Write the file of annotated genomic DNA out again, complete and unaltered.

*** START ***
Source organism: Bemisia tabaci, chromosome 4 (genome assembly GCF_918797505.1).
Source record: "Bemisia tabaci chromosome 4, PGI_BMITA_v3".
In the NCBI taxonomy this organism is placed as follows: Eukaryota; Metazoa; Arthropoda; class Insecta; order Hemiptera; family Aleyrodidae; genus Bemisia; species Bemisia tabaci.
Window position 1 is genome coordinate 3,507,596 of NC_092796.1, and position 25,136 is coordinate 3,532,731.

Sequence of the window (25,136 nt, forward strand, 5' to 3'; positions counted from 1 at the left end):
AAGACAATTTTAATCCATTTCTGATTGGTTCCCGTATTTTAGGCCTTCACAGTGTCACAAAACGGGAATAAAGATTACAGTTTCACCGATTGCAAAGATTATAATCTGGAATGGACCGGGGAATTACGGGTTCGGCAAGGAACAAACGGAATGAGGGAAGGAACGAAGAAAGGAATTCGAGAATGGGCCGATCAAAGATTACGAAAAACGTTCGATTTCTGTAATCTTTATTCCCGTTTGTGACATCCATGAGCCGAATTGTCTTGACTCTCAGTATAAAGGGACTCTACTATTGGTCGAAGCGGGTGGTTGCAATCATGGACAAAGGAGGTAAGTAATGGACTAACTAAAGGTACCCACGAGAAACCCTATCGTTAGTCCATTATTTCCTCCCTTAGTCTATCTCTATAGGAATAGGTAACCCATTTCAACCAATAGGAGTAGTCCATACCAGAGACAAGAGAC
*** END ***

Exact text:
Source organism: Bemisia tabaci, chromosome 4 (genome assembly GCF_918797505.1).
Source record: "Bemisia tabaci chromosome 4, PGI_BMITA_v3".
In the NCBI taxonomy this organism is placed as follows: Eukaryota; Metazoa; Arthropoda; class Insecta; order Hemiptera; family Aleyrodidae; genus Bemisia; species Bemisia tabaci.
Window position 1 is genome coordinate 3,507,596 of NC_092796.1, and position 25,136 is coordinate 3,532,731.

Sequence of the window (25,136 nt, forward strand, 5' to 3'; positions counted from 1 at the left end):
AAGACAATTTTAATCCATTTCTGATTGGTTCCCGTATTTTAGGCCTTCACAGTGTCACAAAACGGGAATAAAGATTACAGTTTCACCGATTGCAAAGATTATAATCTGGAATGGACCGGGGAATTACGGGTTCGGCAAGGAACAAACGGAATGAGGGAAGGAACGAAGAAAGGAATTCGAGAATGGGCCGATCAAAGATTACGAAAAACGTTCGATTTCTGTAATCTTTATTCCCGTTTGTGACATCCATGAGCCGAATTGTCTTGACTCTCAGTATAAAGGGACTCTACTATTGGTCGAAGCGGGTGGTTGCAATCATGGACAAAGGAGGTAAGTAATGGACTAACTAAAGGTACCCACGAGAAACCCTATCGTTAGTCCATTATTTCCTCCCTTAGTCTATCTCTATAGGAATAGGTAACCCATTTCAACCAATAGGAGTAGTCCATACCAGAGACAAGAGAC